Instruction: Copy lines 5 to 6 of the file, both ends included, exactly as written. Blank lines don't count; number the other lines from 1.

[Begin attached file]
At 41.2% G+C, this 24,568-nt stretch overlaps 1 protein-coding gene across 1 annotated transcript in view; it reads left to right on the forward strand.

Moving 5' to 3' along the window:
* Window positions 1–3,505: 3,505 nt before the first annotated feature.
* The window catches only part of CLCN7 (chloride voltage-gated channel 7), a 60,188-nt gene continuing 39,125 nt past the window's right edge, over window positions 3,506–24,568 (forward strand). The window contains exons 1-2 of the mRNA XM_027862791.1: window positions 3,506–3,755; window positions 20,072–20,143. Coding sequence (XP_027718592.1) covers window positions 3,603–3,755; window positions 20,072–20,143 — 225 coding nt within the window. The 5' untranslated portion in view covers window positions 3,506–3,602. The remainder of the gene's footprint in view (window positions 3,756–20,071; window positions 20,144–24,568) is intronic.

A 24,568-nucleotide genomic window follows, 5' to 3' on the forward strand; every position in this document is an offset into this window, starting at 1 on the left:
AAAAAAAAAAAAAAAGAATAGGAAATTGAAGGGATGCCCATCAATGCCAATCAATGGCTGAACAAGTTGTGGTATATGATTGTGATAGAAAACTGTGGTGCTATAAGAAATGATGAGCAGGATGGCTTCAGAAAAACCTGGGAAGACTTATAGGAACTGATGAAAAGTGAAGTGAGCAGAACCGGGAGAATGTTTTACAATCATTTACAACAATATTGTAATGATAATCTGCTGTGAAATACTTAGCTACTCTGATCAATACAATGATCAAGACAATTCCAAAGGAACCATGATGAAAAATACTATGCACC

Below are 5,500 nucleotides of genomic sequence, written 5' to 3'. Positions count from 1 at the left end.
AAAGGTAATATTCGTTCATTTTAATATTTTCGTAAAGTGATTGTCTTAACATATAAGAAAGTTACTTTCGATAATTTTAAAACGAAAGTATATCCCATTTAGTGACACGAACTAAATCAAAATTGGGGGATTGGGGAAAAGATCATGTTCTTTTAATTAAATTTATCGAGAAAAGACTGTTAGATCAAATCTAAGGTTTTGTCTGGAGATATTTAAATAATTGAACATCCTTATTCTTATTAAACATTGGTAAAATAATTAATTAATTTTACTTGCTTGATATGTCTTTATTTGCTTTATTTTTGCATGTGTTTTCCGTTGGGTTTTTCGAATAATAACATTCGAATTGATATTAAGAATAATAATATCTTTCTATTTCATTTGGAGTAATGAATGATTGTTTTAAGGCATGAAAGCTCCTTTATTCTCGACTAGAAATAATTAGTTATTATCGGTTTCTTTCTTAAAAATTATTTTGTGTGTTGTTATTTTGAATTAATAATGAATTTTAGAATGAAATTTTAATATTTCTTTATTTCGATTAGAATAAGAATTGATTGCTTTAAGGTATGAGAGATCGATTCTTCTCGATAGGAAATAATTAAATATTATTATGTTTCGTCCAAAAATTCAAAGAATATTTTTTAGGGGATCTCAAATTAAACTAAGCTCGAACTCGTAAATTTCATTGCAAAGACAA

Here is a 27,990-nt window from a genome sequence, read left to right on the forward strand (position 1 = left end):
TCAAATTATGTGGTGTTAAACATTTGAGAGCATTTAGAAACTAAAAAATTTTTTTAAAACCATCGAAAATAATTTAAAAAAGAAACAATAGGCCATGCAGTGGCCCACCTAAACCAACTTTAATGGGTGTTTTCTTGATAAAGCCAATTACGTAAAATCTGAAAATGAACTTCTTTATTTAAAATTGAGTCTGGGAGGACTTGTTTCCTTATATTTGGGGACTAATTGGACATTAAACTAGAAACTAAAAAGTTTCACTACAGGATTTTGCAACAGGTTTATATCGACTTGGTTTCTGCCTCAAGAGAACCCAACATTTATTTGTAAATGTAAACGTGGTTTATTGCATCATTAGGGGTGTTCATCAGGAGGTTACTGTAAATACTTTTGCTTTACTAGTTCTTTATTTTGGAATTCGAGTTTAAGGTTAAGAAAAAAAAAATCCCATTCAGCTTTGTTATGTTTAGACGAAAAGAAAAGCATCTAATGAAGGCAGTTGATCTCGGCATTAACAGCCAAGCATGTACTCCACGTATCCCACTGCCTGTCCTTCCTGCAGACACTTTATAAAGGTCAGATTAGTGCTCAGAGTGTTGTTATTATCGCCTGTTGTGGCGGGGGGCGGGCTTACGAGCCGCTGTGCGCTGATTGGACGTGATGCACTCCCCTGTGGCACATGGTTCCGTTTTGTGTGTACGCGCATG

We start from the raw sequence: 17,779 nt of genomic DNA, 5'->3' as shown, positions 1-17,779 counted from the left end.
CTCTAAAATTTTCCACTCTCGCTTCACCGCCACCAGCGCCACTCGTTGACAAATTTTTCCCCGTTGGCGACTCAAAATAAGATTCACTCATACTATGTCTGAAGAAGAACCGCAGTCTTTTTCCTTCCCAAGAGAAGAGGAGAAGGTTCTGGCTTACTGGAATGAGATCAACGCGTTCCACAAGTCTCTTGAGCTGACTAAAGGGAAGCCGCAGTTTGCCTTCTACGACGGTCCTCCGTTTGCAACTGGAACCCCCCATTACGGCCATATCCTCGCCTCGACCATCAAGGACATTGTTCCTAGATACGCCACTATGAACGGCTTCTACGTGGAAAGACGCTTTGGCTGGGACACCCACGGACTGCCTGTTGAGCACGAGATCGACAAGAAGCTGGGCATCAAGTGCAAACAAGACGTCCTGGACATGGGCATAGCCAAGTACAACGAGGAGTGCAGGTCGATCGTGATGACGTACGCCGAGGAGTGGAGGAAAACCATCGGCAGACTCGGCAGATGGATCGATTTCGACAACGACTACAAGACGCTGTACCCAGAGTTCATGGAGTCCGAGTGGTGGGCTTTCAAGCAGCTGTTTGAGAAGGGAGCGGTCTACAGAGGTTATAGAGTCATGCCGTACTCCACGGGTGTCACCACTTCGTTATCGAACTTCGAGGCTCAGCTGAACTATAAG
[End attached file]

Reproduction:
A 24,568-nucleotide genomic window follows, 5' to 3' on the forward strand; every position in this document is an offset into this window, starting at 1 on the left:
AAAAAAAAAAAAAAAGAATAGGAAATTGAAGGGATGCCCATCAATGCCAATCAATGGCTGAACAAGTTGTGGTATATGATTGTGATAGAAAACTGTGGTGCTATAAGAAATGATGAGCAGGATGGCTTCAGAAAAACCTGGGAAGACTTATAGGAACTGATGAAAAGTGAAGTGAGCAGAACCGGGAGAATGTTTTACAATCATTTACAACAATATTGTAATGATAATCTGCTGTGAAATACTTAGCTACTCTGATCAATACAATGATCAAGACAATTCCAAAGGAACCATGATGAAAAATACTATGCACC